Better Finite Difference Boundaries with a Tridiagonal Solver

In Pricing Financial Instruments - The Finite Difference Method, Tavella and Randall explain that boundary conditions using a higher order discretization (for example their “BC2” boundary condition) can not be solved in one pass with a simple tridiagonal solver, and suggest the use of SOR or some conjugate gradient based solver.

It is actually very simple to reduce the system to a tridiagonal system. The more advanced boundary conditions only use 3 adjacent values, just 1 value makes it non tridiagonal, the one in bold is the following matrix representation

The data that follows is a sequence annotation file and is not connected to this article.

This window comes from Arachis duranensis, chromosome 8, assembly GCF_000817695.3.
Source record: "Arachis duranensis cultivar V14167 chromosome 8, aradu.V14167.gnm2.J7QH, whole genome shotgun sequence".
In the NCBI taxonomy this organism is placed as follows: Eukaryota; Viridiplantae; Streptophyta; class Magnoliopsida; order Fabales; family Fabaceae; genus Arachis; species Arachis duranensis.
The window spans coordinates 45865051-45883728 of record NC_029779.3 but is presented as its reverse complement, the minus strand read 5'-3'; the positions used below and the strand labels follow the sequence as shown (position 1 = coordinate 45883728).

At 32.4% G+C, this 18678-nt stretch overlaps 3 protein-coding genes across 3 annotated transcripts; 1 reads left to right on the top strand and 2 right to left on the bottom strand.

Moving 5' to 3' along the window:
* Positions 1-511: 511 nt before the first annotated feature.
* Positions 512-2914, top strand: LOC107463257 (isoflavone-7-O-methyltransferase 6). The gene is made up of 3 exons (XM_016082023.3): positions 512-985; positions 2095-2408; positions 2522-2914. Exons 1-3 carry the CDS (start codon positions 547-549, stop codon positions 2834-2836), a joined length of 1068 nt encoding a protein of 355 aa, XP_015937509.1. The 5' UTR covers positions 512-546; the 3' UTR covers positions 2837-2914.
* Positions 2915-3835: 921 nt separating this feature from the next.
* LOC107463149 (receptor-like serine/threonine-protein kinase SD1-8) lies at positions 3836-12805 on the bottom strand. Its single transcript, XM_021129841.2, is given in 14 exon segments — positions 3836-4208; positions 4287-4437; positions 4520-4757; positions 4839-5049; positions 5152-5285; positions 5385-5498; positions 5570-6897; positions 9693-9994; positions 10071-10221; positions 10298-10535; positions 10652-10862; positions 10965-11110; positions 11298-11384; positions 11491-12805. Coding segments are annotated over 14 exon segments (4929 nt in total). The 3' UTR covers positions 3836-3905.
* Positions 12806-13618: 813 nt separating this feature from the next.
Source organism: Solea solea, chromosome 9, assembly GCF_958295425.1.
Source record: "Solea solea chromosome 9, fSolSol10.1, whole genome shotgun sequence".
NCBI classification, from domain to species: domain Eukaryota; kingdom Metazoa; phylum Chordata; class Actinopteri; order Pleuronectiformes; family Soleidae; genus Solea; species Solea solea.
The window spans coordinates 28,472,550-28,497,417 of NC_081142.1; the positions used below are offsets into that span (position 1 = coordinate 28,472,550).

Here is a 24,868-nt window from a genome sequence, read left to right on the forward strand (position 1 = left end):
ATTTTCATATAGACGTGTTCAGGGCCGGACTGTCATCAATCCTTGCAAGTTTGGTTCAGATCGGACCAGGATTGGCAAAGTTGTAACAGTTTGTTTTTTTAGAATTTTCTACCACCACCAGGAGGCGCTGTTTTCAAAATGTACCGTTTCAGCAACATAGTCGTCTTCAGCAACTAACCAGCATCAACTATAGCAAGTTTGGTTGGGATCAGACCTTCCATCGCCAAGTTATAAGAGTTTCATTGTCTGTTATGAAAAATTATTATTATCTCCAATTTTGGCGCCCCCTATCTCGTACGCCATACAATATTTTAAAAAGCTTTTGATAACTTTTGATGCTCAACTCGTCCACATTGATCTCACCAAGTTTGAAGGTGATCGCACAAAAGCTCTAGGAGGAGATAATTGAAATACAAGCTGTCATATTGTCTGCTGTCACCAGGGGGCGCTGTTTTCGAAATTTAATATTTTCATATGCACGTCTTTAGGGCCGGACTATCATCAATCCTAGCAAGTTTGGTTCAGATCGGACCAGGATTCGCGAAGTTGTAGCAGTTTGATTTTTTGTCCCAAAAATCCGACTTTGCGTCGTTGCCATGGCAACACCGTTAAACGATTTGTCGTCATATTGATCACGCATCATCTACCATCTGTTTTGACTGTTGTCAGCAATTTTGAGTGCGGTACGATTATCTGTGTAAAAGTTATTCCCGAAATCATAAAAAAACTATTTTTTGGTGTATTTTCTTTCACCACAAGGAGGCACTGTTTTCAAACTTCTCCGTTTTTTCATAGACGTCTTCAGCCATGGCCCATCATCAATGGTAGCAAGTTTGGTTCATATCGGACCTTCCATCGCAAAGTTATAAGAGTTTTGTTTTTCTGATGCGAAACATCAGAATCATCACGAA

x x x
x x x
   x x x
       ……
         x x x
            x x x
            x x x
One just needs to replace the first line by a simple linear combination of the first 2 lines to remove the extra x and similarly for the last 2 lines. This amounts to ver little computational work. Then one can use a standard tridiagonal solver. This is how I implemented it in a past post about boundary conditions of a bond in the CIR model. It is very surprising that they did not propose that simple solution in an otherwise very good book.

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